One year ago today, my girls and I boarded a plane to Dallas, Texas. My husband had gone a week earlier with the dog and had already started to work. We were to meet him at the baggage claim of Love Field. One year ago, I said “see ya later” to the Midwest – my home for all of my life. To be honest, I have very mixed feelings about today. A lot can happen in a year. And on the flip side, a lot can remain the same.
Upon landing and walking off the plane, I was assaulted by breath catching heat. If you’ve never been here, it’s hard to explain. My husband picked us up and drove us straight to the closing on our house. I was excited for our new home, it was much larger and newer than our last home and after being “homeless” for a month, I was ready to settle. Our sellers opted to rent back from us, so we’d be living in yet another hotel for a few weeks.
The very next day, my husband left for a work trip and I was left with two small children and a dog, all cramped in to a one bedroom hotel room. We explored as best we could – in the mornings of course, before the heat of the day threatened our lives. These were the days that the dread set in. I wasn’t going to be boarding another plane to go “home” ever again. Each time I went back to Chicago from here on out, it was just to visit.
Those first few months I let the dread take a hold on me. I sent my best friends countless texts about how much I hated Texas, missed them terribly, and would do anything to move back. I gained weight. I didn’t sleep. I felt drained every single day. My poor husband saw more tears in the past year than he ever had before in our twelve years of knowing each other.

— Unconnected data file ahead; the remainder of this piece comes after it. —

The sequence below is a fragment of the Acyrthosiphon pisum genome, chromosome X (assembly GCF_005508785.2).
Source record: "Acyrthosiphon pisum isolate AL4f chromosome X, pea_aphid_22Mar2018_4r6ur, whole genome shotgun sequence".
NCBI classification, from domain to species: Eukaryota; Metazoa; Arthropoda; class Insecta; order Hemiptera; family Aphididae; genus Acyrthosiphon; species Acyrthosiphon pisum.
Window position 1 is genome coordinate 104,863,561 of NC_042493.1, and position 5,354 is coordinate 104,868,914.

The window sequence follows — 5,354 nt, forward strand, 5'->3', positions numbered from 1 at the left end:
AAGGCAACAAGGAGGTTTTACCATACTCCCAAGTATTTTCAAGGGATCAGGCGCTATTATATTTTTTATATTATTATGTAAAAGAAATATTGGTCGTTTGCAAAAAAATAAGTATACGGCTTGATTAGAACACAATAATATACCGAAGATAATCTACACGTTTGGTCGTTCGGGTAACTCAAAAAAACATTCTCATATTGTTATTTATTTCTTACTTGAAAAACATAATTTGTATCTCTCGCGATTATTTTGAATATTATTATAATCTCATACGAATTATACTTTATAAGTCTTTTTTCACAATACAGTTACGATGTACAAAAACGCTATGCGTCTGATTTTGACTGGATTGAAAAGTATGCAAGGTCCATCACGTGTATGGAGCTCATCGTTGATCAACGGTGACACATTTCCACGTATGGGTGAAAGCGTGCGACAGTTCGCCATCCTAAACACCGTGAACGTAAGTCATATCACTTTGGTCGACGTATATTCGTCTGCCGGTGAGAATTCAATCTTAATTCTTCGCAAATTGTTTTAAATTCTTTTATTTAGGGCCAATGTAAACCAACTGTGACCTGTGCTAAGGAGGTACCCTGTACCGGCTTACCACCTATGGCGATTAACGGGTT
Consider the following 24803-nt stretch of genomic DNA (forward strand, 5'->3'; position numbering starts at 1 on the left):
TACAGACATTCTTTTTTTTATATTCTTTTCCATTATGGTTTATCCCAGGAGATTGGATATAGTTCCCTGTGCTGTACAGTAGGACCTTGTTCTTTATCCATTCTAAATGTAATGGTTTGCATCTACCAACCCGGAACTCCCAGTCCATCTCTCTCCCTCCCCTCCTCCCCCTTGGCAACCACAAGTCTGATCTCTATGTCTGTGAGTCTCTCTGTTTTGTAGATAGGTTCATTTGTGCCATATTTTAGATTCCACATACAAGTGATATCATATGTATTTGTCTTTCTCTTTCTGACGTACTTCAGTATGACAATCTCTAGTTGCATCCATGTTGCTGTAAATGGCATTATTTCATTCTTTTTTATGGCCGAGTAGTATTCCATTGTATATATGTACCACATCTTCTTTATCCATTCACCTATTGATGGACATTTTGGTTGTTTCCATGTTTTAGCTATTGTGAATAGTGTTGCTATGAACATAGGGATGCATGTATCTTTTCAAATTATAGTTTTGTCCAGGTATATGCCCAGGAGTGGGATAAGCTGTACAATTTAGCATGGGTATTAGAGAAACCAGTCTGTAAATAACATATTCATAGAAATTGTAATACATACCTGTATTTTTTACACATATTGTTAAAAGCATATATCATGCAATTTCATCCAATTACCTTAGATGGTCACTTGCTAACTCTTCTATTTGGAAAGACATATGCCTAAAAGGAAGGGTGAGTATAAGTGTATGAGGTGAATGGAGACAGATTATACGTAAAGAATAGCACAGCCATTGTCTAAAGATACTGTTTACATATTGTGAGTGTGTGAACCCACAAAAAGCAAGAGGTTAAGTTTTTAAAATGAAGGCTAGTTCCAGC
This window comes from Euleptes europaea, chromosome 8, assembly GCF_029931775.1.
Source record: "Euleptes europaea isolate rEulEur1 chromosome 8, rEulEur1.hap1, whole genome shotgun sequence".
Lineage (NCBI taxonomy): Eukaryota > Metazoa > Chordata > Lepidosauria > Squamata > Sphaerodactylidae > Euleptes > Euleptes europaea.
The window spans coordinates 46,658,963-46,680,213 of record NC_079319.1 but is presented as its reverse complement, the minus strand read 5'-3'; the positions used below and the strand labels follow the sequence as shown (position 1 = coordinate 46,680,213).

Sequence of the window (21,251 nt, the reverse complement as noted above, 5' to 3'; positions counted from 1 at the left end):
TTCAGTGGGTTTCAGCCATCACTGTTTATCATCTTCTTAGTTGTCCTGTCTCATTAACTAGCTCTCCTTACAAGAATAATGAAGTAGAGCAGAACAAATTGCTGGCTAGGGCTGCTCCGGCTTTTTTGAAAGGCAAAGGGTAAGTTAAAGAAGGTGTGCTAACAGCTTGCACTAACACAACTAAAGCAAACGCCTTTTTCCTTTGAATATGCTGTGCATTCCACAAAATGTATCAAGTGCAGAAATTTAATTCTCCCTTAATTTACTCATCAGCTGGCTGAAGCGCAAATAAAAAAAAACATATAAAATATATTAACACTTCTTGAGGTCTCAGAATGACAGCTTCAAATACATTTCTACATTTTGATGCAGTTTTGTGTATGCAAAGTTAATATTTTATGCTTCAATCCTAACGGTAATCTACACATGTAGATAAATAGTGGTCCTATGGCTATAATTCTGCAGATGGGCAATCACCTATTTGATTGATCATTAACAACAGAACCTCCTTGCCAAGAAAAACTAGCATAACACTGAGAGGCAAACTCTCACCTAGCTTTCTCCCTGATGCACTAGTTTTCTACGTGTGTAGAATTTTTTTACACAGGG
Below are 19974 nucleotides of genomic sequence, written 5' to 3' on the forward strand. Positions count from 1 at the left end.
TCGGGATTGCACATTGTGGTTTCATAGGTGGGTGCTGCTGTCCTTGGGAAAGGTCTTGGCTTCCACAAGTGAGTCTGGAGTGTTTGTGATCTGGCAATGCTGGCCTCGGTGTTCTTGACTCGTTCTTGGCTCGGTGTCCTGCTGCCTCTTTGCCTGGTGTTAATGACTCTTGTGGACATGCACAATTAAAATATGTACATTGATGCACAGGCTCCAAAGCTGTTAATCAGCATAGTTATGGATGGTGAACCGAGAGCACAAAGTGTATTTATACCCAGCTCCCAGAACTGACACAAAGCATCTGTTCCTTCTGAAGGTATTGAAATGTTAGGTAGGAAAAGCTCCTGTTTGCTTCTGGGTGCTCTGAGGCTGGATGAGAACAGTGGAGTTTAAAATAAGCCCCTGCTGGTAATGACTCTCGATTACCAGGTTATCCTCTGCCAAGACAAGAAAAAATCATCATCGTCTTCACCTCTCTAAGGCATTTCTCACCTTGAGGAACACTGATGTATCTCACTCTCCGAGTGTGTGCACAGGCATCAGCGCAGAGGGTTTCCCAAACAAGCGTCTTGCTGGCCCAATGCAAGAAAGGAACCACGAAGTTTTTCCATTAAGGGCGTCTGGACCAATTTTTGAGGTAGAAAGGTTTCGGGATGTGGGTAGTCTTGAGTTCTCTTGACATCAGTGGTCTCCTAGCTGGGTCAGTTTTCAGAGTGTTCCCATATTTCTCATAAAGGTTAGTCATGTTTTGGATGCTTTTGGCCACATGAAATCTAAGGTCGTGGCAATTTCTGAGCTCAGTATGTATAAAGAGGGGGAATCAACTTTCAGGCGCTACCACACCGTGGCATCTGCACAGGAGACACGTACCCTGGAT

Somewhere around April, things began to change a bit. I’ve met some great people – people I text with and hang out with. A fabulous gym motivator and, more importantly, friend. I’ve gotten in to the routine of being a stay at home mom, and have come to terms with the fact that I have to plan in advance when I’ll see my friends and family.
“They” say it takes one to two years for a new place to feel like home. My truth is is that Dallas will probably never feel like my home. There are things I’ll never understand (the size of bugs, the heat, the strange roads along the tollways, among so many others). But for now? I’ve accepted that this is where we are meant to be right now, and it is completely up to me to make the most of it. I could continue to bury myself in a hole of feeling sorry for myself – OR – I could find something good in every single day, no matter how small.
And that, my friends, is a beautiful place to start.